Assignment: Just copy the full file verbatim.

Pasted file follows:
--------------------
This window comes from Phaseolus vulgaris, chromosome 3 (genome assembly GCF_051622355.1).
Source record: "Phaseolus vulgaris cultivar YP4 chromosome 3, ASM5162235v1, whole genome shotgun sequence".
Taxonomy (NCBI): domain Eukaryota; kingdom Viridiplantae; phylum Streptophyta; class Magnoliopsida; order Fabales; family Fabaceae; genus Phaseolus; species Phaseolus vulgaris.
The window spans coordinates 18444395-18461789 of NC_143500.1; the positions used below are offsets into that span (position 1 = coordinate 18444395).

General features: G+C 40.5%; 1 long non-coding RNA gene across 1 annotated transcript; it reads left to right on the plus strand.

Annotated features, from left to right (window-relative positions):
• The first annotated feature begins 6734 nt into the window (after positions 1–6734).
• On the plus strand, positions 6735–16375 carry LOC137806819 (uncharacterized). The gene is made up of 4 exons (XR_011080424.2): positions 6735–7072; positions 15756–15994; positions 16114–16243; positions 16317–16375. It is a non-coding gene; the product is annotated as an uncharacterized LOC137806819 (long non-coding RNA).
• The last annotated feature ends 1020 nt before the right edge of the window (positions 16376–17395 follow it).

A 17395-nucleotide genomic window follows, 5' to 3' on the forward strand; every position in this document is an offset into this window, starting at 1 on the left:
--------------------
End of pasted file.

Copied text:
This window comes from Phaseolus vulgaris, chromosome 3 (genome assembly GCF_051622355.1).
Source record: "Phaseolus vulgaris cultivar YP4 chromosome 3, ASM5162235v1, whole genome shotgun sequence".
Taxonomy (NCBI): domain Eukaryota; kingdom Viridiplantae; phylum Streptophyta; class Magnoliopsida; order Fabales; family Fabaceae; genus Phaseolus; species Phaseolus vulgaris.
The window spans coordinates 18444395-18461789 of NC_143500.1; the positions used below are offsets into that span (position 1 = coordinate 18444395).

General features: G+C 40.5%; 1 long non-coding RNA gene across 1 annotated transcript; it reads left to right on the plus strand.

Annotated features, from left to right (window-relative positions):
• The first annotated feature begins 6734 nt into the window (after positions 1–6734).
• On the plus strand, positions 6735–16375 carry LOC137806819 (uncharacterized). The gene is made up of 4 exons (XR_011080424.2): positions 6735–7072; positions 15756–15994; positions 16114–16243; positions 16317–16375. It is a non-coding gene; the product is annotated as an uncharacterized LOC137806819 (long non-coding RNA).
• The last annotated feature ends 1020 nt before the right edge of the window (positions 16376–17395 follow it).

A 17395-nucleotide genomic window follows, 5' to 3' on the forward strand; every position in this document is an offset into this window, starting at 1 on the left: